First, it is not hopeless. Three unification fights can result in one champion – a feat that could happen within a year. Some people think Don King, holder of promotional deals with all the champions except Klitschko, is the obstacle.

That’s nonsense. Clearly King will come through when the deal is ready to be made and it looks like the time is drawing near as the major cable company HBO appears to be impatient with the whole process.

No, King isn’t the obstacle. The obstacle may in fact be not one, but two Klitschkos.

Vitali and Wladimir Klitschko have professed a desire to hold belts simultaneously. Wladimir is currently suing for the right to face IBF champion Chris Byrd (Klitschko is ranked #3) because the top two contenders, Hasim Rahman and Monte Barrett, have signed to vie for the chance to meet Vitali.

Should Wladimir prove successful in gaining a mandatory against Byrd, it sets up the possibility of a stone wall between the IBF title and all titles held by Vitali. (And Wladimir has to be considered a favorite against Byrd, who he wiped out when the two met.)

In the short term, Byrd will defend against Serguei Lyakhovich, from Belarus on July 23d. This is no walkover and a Lyakhovich win would undoubtedly continue stirring the pot.

Vitali Klitschko, once he recovers from back surgery, is set to defend the WBC belt against the winner of Rahman-Barrett (also scheduled for July 23rd).

Who knows the schedules of Brewster and Ruiz? Needless to say, if King wants to begin unifying, this seems to be the quickest hit – assuming the nasty WBO mandatory can be dealt with.

As to the question of the quality of today’s heavyweights, I would suggest that the current crop is sufficiently qualified to stand toe-to-toe with that of most other eras.

In reviewing many of the growing number of blog sites, there seems to be a gnashing of the teeth, particularly among American fans, about the relative skills of the contenders and champions alike.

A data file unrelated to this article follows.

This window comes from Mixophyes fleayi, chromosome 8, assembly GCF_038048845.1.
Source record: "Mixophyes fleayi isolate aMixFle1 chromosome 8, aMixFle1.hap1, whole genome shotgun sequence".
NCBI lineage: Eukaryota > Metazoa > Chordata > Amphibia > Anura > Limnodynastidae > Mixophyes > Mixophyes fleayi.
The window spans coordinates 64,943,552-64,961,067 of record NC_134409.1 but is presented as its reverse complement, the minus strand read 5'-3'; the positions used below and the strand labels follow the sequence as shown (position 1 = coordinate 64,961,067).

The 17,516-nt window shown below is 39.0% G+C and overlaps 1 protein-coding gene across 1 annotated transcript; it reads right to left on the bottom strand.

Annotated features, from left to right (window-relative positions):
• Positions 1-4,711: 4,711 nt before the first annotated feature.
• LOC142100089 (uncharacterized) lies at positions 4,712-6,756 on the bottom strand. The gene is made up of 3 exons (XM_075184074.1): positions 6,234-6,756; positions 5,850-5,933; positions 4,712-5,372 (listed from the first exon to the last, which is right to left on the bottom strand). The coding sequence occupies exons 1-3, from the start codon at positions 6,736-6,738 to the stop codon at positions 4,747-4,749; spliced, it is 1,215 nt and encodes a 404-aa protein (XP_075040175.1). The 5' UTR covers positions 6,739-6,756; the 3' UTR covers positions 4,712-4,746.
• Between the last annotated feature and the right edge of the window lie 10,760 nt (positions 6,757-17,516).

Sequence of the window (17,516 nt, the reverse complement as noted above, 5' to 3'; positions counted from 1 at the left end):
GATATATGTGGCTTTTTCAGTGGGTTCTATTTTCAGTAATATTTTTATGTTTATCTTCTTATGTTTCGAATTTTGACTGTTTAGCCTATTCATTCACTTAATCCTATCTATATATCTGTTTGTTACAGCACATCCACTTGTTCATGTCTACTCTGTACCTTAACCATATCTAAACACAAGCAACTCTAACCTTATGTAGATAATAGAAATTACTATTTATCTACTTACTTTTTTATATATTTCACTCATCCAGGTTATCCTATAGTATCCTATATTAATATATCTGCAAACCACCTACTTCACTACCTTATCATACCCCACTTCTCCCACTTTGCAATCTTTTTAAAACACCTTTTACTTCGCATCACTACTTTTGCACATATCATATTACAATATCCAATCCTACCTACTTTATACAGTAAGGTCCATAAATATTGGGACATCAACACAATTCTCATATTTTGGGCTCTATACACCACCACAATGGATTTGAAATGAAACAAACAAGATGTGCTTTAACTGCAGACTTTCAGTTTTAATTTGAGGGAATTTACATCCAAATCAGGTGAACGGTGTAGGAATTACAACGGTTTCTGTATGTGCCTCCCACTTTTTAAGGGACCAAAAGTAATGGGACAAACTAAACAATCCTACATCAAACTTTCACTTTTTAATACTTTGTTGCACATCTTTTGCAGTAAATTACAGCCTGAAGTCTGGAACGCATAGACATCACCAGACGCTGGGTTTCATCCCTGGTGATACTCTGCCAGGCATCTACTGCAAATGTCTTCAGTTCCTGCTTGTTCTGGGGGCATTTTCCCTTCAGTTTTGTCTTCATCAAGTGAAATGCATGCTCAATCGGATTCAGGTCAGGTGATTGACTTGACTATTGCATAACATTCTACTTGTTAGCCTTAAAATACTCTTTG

It is certainly possible that with the tremendous strides athletes from Europe (primarily the former eastern-bloc countries) have made in boxing and the emerging status of African heavyweights, that we are becoming frustrated by what our homegrown fighters are doing — or failing to do.

The Klitschkos, up-and-coming stars such as hard-hitting Nigerian Samuel Peter, giant Ukranian youngster Alexander Dimitrenko, aging-but-dangerous South African Corrie Sanders, seven-foot, 330-pound Russian Nicolay Valuev, England’s Audley Harrison and others are beginning to creep into our boxing consciences.

Ultimately the quality of their punches will have to be proven in rings in cities such as New York and Las Vegas – because, let’s face it, America is still the place to prove a fighter’s real worth.

A shifting of the guard may be underway. Time will tell.

But American fans can look forward to the emergence of a talent like undefeated Calvin Brock (a winner over Jameel McCline). Other young fighters such as Chazz Witherspoon show some promise.

And don’t forget the newly invigorated WBO champion Lamon Brewster, Byrd and Toney. They still win a lot of fights.

Brewster may capitalize on his recent stunning knockout of perennial contender Andrew Golota.

We may one day look back on Byrd’s career and see with the beauty of hindsight how remarkable his title reign has really been.

Toney will soon look for redemption.

All in all it is an interesting time for the heavyweight division. More than all the other divisions, the big boys need a single, widely acclaimed champion. I suspect Vitali Klitschko has the goods, but he and he fellow alphabet champions have much to prove.

Unification will improve the division, improve the sport, and bring non-boxing people back to the big fights. Let’s hope it happens soon.